The breadth of faculty specializations in the Department of Romance Languages and Literatures and a pan-Romance model make for an actively interdisciplinary research and teaching agenda which promotes linguistic, literary, cultural, and visual literacies. We have emerging interests in Catalan and Portuguese, with cross-disciplinary strengths in Iberian and Latin American Studies, Francophone Canadian, Caribbean, and Sub-Saharan Studies, Early Modern Studies, as well as Cultural, Postcolonial, Gender, Disability, and Urban and Landscape Studies, in addition to Poetry, Theater and Performance, Film, and Romance Linguistics. RLL faculty contribute to interdisciplinary initiatives such as UB’s Humanities Institute, the Gender Institute, the Early Modern Reading Group, Poetics and Canadian Studies.
RLL graduate students are productive and high achieving. They have successfully competed for UB Presidential scholarships; been short-listed for Fulbright and Ford fellowships; received CAS and Humanities Institute dissertation writing grants; had papers accepted in major disciplinary conferences, and articles accepted for publication at peer-reviewed journals. They organize an annual conference and publish its proceedings.
Full time tenured/tenure track RLL faculty: 16
Teaching assistants: 22
Adjunct faculty: 8
Please visit the Romance Languages and Literatures department website for additional information about our faculty.
Students who choose RLL and especially the French program as their main academic home at UB find a number of career opportunities open to them. Among graduates in the past decade, a small number have gone on to do graduate work in French, several have gone on to law school or business school, and others have found positions with the U.S. State Department, as well as in secondary education. Whatever career appeals to graduating students, proficiency in French will assuredly be an advantage.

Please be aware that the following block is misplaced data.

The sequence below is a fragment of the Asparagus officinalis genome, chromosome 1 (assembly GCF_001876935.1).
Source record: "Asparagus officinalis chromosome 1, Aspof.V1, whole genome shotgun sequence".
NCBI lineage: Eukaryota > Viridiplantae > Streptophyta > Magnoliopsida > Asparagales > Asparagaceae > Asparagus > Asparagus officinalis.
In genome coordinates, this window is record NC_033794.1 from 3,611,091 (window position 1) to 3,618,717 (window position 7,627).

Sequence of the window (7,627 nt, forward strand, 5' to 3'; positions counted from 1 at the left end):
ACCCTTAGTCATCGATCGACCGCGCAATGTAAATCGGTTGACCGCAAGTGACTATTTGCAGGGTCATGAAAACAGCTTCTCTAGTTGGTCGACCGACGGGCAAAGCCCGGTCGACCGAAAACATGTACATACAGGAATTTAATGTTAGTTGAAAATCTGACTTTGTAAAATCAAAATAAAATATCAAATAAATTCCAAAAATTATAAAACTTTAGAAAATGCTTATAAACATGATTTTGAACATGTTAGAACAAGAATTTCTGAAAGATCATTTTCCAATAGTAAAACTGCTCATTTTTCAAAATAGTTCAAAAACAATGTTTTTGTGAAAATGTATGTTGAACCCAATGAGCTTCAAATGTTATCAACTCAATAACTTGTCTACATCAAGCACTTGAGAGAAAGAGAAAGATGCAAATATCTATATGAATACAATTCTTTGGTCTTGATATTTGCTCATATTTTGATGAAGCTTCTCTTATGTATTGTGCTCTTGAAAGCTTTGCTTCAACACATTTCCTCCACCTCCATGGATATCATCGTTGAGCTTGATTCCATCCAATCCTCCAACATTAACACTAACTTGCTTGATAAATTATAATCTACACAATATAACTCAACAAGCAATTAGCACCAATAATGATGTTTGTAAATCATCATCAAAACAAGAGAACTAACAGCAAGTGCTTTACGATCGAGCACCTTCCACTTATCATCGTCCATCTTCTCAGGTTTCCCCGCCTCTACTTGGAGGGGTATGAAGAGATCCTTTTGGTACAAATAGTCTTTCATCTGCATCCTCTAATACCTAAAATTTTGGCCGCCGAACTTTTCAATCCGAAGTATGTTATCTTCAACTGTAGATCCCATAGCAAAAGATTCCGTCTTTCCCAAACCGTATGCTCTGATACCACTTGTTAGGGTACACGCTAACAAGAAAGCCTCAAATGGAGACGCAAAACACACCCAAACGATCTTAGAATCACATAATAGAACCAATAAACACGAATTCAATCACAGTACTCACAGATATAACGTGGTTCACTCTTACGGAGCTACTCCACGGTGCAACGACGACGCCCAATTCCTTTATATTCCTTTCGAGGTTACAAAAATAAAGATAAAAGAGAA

Some careers our graduates have pursued include:
- Anthropology and Linguistics
- Public relations
- Customs and immigration
- Diplomacy and foreign service
- Post-secondary and secondary education
- International student advisement
- International trade
- International relations
- Broadcast and print journalism
- Federal civil service
Department faculty advisors are available to consult with students for academic advising.
Students who are planning a major or minor in French, or who have questions about initial placement or study abroad integration or course planning, should always feel free to request an advisement appointment either using the online request form on the Romance Languages and Literatures website or email Romance Languages and Literatures. An advisor will reply with guidance and suggestions.
The Linda Rock Scholarship and the Maria Becker Scholarship are awarded twice annually to students majoring or sometimes minoring in French who have applied to and been accepted by a study abroad program. The awards are granted on the basis of academic merit, but financial need can also be taken into consideration.